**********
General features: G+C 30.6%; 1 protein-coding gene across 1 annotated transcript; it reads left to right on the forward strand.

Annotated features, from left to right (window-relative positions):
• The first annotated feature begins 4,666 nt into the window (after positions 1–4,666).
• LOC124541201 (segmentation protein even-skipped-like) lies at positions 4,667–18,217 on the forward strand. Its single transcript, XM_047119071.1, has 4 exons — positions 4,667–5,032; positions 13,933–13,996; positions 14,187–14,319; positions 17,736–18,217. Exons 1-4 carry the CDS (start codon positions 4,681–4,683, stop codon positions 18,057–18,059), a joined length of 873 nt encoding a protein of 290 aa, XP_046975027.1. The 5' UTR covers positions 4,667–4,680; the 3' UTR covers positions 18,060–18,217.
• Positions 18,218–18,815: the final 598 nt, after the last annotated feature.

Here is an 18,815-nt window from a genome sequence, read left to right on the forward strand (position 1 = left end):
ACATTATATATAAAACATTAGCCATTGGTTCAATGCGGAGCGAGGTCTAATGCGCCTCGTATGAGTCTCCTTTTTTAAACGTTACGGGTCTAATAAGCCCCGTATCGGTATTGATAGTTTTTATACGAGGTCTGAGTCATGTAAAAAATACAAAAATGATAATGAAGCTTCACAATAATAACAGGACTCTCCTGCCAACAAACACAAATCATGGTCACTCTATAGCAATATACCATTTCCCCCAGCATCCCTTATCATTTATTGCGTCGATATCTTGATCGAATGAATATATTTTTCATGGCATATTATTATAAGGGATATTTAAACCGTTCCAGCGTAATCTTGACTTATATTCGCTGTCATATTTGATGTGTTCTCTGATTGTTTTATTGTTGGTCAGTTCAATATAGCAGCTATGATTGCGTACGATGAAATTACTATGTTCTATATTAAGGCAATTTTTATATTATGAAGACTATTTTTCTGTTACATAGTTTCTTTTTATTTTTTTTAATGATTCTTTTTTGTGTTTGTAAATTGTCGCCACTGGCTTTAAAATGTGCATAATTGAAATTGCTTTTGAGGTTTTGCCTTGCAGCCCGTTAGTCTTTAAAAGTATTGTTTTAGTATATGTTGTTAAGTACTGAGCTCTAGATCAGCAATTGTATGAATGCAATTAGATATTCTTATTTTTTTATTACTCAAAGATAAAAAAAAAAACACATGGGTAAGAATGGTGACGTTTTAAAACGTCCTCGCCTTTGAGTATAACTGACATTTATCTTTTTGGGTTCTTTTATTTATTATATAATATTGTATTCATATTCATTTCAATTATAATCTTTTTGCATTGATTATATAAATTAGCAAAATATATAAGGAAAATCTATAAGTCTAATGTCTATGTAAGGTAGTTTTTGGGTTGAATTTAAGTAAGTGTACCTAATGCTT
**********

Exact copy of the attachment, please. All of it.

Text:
General features: G+C 30.6%; 1 protein-coding gene across 1 annotated transcript; it reads left to right on the forward strand.

Annotated features, from left to right (window-relative positions):
• The first annotated feature begins 4,666 nt into the window (after positions 1–4,666).
• LOC124541201 (segmentation protein even-skipped-like) lies at positions 4,667–18,217 on the forward strand. Its single transcript, XM_047119071.1, has 4 exons — positions 4,667–5,032; positions 13,933–13,996; positions 14,187–14,319; positions 17,736–18,217. Exons 1-4 carry the CDS (start codon positions 4,681–4,683, stop codon positions 18,057–18,059), a joined length of 873 nt encoding a protein of 290 aa, XP_046975027.1. The 5' UTR covers positions 4,667–4,680; the 3' UTR covers positions 18,060–18,217.
• Positions 18,218–18,815: the final 598 nt, after the last annotated feature.

Here is an 18,815-nt window from a genome sequence, read left to right on the forward strand (position 1 = left end):
ACATTATATATAAAACATTAGCCATTGGTTCAATGCGGAGCGAGGTCTAATGCGCCTCGTATGAGTCTCCTTTTTTAAACGTTACGGGTCTAATAAGCCCCGTATCGGTATTGATAGTTTTTATACGAGGTCTGAGTCATGTAAAAAATACAAAAATGATAATGAAGCTTCACAATAATAACAGGACTCTCCTGCCAACAAACACAAATCATGGTCACTCTATAGCAATATACCATTTCCCCCAGCATCCCTTATCATTTATTGCGTCGATATCTTGATCGAATGAATATATTTTTCATGGCATATTATTATAAGGGATATTTAAACCGTTCCAGCGTAATCTTGACTTATATTCGCTGTCATATTTGATGTGTTCTCTGATTGTTTTATTGTTGGTCAGTTCAATATAGCAGCTATGATTGCGTACGATGAAATTACTATGTTCTATATTAAGGCAATTTTTATATTATGAAGACTATTTTTCTGTTACATAGTTTCTTTTTATTTTTTTTAATGATTCTTTTTTGTGTTTGTAAATTGTCGCCACTGGCTTTAAAATGTGCATAATTGAAATTGCTTTTGAGGTTTTGCCTTGCAGCCCGTTAGTCTTTAAAAGTATTGTTTTAGTATATGTTGTTAAGTACTGAGCTCTAGATCAGCAATTGTATGAATGCAATTAGATATTCTTATTTTTTTATTACTCAAAGATAAAAAAAAAAACACATGGGTAAGAATGGTGACGTTTTAAAACGTCCTCGCCTTTGAGTATAACTGACATTTATCTTTTTGGGTTCTTTTATTTATTATATAATATTGTATTCATATTCATTTCAATTATAATCTTTTTGCATTGATTATATAAATTAGCAAAATATATAAGGAAAATCTATAAGTCTAATGTCTATGTAAGGTAGTTTTTGGGTTGAATTTAAGTAAGTGTACCTAATGCTT